Wednesday 22nd of September 2021

the planet is toast...


burning his underpants

It is called ''the death spiral'' and it is terrifying power suppliers.

At the moment they are awarded price rises to cover the cost of their spending on cables and substations. If power usage slides (as it has been), they are granted further price rises to ensure they can continue to recover those costs.

It has not been a big problem because their customers have had nowhere else to go. Until now.

Energy specialist Lucy Carter of the Grattan Institute outlined the horror scenario for suppliers while launching a new report to be released on Monday about why we are paying too much for power.


She says network charges account for most of the increase in electricity prices. The carbon tax is small by comparison.

''The risk for the companies is that when people get the option of putting solar panels on their roofs and installing batteries and cutting the cord, demand will fall sharply. The people who end up left on the network will be the only ones left paying.'' They will be stuck with extremely high network charges, forcing even more people off the network, pushing network charges higher still. It is what Ms Carter calls ''your death spiral scenario''.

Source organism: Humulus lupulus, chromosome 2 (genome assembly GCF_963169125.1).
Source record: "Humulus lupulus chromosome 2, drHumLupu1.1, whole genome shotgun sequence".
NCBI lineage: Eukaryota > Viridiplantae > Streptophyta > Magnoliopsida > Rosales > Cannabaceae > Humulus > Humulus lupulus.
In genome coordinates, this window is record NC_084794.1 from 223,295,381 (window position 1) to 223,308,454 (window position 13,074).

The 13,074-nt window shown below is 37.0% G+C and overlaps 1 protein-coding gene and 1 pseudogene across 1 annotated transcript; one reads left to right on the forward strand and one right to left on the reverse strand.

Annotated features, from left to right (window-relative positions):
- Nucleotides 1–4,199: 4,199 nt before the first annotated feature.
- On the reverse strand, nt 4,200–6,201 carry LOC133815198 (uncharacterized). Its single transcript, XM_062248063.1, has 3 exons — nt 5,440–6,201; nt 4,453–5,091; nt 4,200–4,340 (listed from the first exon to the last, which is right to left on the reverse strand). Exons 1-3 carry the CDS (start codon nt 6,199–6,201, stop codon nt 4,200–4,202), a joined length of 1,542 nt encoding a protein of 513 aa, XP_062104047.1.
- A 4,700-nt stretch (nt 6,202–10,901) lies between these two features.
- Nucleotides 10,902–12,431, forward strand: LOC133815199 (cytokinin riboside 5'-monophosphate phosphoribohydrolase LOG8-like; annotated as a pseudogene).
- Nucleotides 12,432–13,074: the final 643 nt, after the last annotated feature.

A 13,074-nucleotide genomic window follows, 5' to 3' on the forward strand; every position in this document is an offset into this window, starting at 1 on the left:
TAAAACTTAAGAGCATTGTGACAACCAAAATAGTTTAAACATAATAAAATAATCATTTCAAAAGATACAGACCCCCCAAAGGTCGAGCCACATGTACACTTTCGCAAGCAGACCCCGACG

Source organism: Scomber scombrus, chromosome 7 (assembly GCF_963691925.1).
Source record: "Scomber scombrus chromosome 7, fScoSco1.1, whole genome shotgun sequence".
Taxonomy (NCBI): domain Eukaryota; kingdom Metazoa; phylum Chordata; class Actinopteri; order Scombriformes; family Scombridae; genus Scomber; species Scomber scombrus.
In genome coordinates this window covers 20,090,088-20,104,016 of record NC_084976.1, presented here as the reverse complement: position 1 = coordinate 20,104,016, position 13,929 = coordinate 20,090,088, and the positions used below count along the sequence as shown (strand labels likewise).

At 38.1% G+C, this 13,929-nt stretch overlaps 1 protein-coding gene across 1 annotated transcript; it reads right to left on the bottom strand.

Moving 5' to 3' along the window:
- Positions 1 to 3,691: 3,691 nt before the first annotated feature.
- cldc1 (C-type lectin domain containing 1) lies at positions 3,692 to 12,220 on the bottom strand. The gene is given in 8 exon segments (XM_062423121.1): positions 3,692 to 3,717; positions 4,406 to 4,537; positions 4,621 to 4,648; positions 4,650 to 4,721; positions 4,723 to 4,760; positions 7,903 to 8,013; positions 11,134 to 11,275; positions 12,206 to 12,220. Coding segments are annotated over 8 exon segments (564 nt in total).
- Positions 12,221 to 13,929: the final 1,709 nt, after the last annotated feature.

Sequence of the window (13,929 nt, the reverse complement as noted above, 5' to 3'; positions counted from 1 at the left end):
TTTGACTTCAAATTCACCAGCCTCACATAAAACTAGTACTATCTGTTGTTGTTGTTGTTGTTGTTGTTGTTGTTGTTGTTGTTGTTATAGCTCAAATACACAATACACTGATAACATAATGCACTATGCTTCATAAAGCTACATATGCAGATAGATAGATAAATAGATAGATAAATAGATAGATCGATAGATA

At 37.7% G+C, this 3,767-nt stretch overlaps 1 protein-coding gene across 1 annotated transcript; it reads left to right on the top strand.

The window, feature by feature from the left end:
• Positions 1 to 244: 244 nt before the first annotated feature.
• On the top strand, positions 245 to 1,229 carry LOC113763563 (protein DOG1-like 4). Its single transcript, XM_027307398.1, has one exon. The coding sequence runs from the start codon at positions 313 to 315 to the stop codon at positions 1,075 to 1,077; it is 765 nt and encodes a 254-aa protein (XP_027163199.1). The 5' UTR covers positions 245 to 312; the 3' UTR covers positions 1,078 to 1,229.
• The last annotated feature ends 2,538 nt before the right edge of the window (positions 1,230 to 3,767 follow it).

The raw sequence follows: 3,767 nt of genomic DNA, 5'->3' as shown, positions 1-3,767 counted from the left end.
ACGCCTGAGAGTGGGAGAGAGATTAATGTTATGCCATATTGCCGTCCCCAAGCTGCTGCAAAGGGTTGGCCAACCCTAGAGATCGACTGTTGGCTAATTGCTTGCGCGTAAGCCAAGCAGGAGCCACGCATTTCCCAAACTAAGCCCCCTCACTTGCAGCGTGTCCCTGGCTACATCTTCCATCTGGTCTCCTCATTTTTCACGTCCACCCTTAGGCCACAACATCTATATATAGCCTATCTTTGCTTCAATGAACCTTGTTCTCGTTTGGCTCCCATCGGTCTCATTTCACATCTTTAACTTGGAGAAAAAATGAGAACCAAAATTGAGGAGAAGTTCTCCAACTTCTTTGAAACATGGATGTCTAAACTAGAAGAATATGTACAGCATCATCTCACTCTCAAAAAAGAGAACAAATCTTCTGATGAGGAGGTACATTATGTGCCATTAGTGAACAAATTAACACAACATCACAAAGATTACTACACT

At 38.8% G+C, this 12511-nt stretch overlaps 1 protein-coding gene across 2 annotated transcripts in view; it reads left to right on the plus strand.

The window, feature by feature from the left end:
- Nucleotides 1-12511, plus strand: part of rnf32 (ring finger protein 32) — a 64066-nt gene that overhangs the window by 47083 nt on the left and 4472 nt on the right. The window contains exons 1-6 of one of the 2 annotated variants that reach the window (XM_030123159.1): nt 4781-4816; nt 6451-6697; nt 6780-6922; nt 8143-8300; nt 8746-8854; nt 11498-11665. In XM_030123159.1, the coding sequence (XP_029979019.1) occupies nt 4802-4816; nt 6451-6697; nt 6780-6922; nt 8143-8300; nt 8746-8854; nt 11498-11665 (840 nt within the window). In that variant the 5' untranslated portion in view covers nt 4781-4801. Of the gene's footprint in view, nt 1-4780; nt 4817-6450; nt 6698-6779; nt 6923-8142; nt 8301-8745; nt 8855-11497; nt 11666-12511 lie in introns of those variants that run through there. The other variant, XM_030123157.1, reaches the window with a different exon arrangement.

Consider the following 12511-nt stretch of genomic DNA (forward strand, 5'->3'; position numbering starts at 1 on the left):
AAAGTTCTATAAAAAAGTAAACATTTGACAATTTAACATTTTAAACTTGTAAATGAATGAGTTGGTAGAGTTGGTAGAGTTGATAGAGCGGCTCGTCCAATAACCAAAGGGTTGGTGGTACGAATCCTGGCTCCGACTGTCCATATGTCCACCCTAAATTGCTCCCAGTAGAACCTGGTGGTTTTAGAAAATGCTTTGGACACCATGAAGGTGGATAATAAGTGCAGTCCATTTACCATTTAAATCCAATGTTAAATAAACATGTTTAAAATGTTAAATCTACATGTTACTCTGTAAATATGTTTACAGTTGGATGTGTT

She says it is not upon us yet, but if battery storage improves and network costs keep rising, it will be.

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going towards tony's neoconservative neolithic...

One of the world's most advanced solar power companies has shelved plans to develop electricity plants for the public market in Australia because of the Government's apparent hostility to renewable energy.